Mtishka Kazi, eThekwini Deputy Mayor Fawzia Peer, Deputy Home Affairs Minister Fatima Chohan and Jameela Mayet at the Al Ansaar Hall in Overport. Picture: Arushan Naidoo

Durban - Muslim women should be more aware of their civil rights and the repercussions of unregistered marriages.

This is according to Deputy Home Affairs Minister Fatima Chohan, who addressed several communities in KwaZulu-Natal at the weekend.

She spoke at the Al Ameen Mosque Hall in Phoenix, Al Ansaar Hall in Overport, and to residents of the uMngeni Municipality.

“Historically, Islamic marriages were regarded as illegal under the pre-1994 dispensation, for the reason that they were potentially polygamous in nature - polygamy being outlawed as a crime in Roman-Dutch law,” Chohan explained at the Overport meeting.

“This gave rise to a non-registration of marriage amongst the different Muslim communities in South Africa during the apartheid era."

"However, since the advent of the constitutional era, the objection to Islamic marriages based on the Roman-Dutch law fell away.”

The deputy minister explained that in a marriage there are certain processes that are required to be independently verified by the marriage officer who performed the solemnisation of that marriage. 

A marriage officer, she said, is a person who has taken an exam set at the Department of Home Affairs, and once they have passed that exam, they are certified by the minister to perform marriages.

“In 2014, the Department of Home Affairs began discussions with the different Ulama groupings to see if during this legislative impasse we couldn’t use the existing law on the statute books to enable Muslim couples to marry according to Islamic rights while registering their marriages on the national population register.”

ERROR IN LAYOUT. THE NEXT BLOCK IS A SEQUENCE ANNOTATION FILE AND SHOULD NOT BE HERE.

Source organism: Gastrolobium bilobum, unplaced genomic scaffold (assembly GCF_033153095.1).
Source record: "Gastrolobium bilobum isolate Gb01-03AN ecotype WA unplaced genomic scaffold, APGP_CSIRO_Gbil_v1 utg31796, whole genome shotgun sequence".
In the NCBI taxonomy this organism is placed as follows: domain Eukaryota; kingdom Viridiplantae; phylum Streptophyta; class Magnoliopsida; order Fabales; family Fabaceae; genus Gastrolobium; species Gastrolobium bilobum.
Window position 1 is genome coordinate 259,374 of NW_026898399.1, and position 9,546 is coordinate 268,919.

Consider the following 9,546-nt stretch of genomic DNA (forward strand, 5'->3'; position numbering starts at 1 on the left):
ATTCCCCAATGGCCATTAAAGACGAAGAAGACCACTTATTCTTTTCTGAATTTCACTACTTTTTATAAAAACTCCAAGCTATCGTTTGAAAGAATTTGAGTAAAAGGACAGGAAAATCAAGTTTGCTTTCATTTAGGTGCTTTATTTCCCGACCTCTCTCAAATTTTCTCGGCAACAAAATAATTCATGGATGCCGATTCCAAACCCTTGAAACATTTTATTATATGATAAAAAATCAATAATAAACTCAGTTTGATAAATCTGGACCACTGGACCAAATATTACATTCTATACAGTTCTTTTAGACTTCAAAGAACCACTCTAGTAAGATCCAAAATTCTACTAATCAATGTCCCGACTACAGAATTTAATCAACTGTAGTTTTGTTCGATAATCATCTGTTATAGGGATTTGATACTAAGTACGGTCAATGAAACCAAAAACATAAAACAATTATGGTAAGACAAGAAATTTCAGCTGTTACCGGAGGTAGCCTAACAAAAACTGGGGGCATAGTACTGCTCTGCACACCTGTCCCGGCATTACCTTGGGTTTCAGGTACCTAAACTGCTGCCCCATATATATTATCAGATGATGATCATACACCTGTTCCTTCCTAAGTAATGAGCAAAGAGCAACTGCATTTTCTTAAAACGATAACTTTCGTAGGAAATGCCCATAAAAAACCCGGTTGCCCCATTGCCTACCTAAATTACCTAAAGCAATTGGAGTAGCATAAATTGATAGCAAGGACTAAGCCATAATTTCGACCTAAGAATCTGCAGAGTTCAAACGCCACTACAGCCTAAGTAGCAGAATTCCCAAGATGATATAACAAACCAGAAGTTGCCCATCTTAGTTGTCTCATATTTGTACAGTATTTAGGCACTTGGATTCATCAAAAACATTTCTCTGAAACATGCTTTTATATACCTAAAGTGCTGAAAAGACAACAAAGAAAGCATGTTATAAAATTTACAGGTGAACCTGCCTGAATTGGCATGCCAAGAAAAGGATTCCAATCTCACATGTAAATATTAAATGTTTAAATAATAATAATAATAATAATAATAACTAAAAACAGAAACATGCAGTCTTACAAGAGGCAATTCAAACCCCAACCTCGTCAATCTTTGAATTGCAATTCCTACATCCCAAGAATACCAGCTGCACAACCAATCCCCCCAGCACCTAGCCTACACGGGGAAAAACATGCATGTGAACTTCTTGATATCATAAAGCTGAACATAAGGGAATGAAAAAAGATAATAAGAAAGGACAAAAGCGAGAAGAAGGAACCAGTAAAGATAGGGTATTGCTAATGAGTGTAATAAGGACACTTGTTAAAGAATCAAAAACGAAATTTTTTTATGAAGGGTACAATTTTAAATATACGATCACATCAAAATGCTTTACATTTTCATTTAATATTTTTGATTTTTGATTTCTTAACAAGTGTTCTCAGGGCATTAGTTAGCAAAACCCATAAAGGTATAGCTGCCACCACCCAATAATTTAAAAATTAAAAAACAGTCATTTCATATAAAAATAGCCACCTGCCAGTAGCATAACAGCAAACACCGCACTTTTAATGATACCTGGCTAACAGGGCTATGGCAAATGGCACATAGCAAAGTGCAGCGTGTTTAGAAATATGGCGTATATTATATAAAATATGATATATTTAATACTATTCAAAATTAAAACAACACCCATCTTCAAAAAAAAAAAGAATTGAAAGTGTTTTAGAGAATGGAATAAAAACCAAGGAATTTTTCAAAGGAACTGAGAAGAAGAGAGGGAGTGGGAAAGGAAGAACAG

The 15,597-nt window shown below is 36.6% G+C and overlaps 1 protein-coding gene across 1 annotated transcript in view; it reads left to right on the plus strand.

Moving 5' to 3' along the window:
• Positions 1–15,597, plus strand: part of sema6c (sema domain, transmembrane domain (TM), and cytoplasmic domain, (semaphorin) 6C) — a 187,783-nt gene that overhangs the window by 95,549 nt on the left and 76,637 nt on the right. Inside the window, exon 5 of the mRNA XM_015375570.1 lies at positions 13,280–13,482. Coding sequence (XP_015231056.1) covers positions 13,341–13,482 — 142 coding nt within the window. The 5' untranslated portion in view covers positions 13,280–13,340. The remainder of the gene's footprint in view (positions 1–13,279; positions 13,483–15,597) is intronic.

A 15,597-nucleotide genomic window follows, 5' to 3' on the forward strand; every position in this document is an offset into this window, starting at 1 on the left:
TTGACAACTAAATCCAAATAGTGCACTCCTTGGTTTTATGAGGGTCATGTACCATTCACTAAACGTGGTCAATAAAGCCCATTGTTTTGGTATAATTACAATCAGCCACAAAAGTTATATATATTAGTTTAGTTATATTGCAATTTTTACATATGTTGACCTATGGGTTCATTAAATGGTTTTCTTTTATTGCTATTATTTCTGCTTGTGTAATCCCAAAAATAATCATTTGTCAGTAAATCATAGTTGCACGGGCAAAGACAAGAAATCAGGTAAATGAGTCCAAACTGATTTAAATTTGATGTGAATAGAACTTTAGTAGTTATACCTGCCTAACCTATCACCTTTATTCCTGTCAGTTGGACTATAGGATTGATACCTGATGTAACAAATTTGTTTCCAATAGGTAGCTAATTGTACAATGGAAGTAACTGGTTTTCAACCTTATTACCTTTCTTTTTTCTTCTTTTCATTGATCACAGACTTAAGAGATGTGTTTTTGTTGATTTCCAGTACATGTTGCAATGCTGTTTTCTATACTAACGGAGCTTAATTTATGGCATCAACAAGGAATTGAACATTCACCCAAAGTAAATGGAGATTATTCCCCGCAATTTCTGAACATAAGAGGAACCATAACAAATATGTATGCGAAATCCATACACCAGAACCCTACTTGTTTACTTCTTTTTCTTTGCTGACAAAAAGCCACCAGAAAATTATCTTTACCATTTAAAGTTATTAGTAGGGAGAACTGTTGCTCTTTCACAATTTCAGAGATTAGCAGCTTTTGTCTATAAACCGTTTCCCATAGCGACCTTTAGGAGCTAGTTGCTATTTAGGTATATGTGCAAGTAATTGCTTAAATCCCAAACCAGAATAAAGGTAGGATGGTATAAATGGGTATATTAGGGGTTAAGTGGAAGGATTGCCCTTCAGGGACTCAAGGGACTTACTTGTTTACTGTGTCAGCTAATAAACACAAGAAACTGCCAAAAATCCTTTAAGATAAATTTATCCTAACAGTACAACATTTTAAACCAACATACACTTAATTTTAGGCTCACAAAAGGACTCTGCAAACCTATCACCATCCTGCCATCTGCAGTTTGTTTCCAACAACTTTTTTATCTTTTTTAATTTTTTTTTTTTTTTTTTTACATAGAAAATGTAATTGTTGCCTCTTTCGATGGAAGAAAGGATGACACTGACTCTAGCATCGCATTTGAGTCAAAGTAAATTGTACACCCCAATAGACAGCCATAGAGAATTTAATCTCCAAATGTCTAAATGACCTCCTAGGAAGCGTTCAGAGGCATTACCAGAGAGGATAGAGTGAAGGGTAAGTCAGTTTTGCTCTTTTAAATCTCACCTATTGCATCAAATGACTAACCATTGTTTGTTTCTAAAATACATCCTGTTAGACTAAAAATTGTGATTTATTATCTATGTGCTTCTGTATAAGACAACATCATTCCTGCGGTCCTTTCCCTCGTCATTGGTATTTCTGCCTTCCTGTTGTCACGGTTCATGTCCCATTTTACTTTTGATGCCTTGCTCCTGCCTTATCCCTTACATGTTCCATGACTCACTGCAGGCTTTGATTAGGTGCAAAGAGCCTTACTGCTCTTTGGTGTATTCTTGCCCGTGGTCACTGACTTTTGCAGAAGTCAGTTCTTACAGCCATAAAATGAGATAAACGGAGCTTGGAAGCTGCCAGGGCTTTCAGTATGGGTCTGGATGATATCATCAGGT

Currently, more than 200 imams are certified marriage officers across the country. 

After completion of a special marriage officer course, they are issued with official marriage registers.

“These imams are now able to facilitate marriages they perform on to the national population register,” Chohan said.

This will broaden the options available to Muslim couples who would like to ensure that their marriages are registered on the national population register.

Couples who decide to embark on this will have the following options:

First, they may conclude nikah and then go to Home Affairs to record their marriage as a civil marriage.

Second, they will be able to utilise the services of an imam who is already a marriage ­officer, who will perform both the nikah as well as ensure the registration of a civil marriage.

Last, in the case that the couple to wed has chosen a specific imam to perform nikah, they may request another imam who is a registered marriage officer to authenticate the civil marriage.

Said Chohan: “Suffice to say that the situation as of now is that the Muslim Marriages Bill has not been finally processed through Parliament, and therefore is not law.

“I want to stress that the issues that have remained unresolved relate to the consequences of those marriages and not the recognition of Islamic marriages.”

Prospective couples would have to decide how the matrimonial property will divulge upon a divorce or a death.

“Ultimately, I think as women, we have to understand what our rights are, what our options are."

"We have a lot more power than we think sometimes. It is really up to us to ensure that we assist our future husbands to keep to the dictates of the Qur’an or Sha’rif when it enjoins justice, fair play and equity in the unfortunate event of a divorce, and the only way to do it is to sort out your affairs upfront.”

For a couple to conduct a marriage that is solely recognised by their religion, and should they want any consequences of their marriage to exist under the religious law, they would then have to establish a prenuptial contract.

According to Chohan, should a contract not be concluded, the in-community-of-property regime pertains.

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